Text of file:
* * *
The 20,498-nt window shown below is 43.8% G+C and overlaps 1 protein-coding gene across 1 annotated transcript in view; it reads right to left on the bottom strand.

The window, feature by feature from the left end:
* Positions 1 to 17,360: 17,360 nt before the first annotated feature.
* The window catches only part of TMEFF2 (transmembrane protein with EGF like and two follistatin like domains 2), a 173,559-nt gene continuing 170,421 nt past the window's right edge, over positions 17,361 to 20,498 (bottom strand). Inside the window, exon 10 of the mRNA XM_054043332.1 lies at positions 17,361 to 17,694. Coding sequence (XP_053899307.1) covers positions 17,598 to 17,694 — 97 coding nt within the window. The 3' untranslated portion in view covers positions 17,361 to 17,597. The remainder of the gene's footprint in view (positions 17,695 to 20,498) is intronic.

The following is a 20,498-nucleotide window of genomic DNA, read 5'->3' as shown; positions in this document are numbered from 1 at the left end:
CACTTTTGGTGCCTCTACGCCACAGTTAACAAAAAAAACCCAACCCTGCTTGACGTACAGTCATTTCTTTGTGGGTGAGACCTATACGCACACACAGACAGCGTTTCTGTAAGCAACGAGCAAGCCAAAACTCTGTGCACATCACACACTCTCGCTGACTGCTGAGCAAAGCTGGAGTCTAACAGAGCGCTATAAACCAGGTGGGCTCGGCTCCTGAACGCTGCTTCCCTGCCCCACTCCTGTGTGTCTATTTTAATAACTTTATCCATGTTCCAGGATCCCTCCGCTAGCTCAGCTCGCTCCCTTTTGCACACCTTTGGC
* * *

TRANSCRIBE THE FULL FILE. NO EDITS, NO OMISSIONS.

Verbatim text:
The 20,498-nt window shown below is 43.8% G+C and overlaps 1 protein-coding gene across 1 annotated transcript in view; it reads right to left on the bottom strand.

The window, feature by feature from the left end:
* Positions 1 to 17,360: 17,360 nt before the first annotated feature.
* The window catches only part of TMEFF2 (transmembrane protein with EGF like and two follistatin like domains 2), a 173,559-nt gene continuing 170,421 nt past the window's right edge, over positions 17,361 to 20,498 (bottom strand). Inside the window, exon 10 of the mRNA XM_054043332.1 lies at positions 17,361 to 17,694. Coding sequence (XP_053899307.1) covers positions 17,598 to 17,694 — 97 coding nt within the window. The 3' untranslated portion in view covers positions 17,361 to 17,597. The remainder of the gene's footprint in view (positions 17,695 to 20,498) is intronic.

The following is a 20,498-nucleotide window of genomic DNA, read 5'->3' as shown; positions in this document are numbered from 1 at the left end:
CACTTTTGGTGCCTCTACGCCACAGTTAACAAAAAAAACCCAACCCTGCTTGACGTACAGTCATTTCTTTGTGGGTGAGACCTATACGCACACACAGACAGCGTTTCTGTAAGCAACGAGCAAGCCAAAACTCTGTGCACATCACACACTCTCGCTGACTGCTGAGCAAAGCTGGAGTCTAACAGAGCGCTATAAACCAGGTGGGCTCGGCTCCTGAACGCTGCTTCCCTGCCCCACTCCTGTGTGTCTATTTTAATAACTTTATCCATGTTCCAGGATCCCTCCGCTAGCTCAGCTCGCTCCCTTTTGCACACCTTTGGC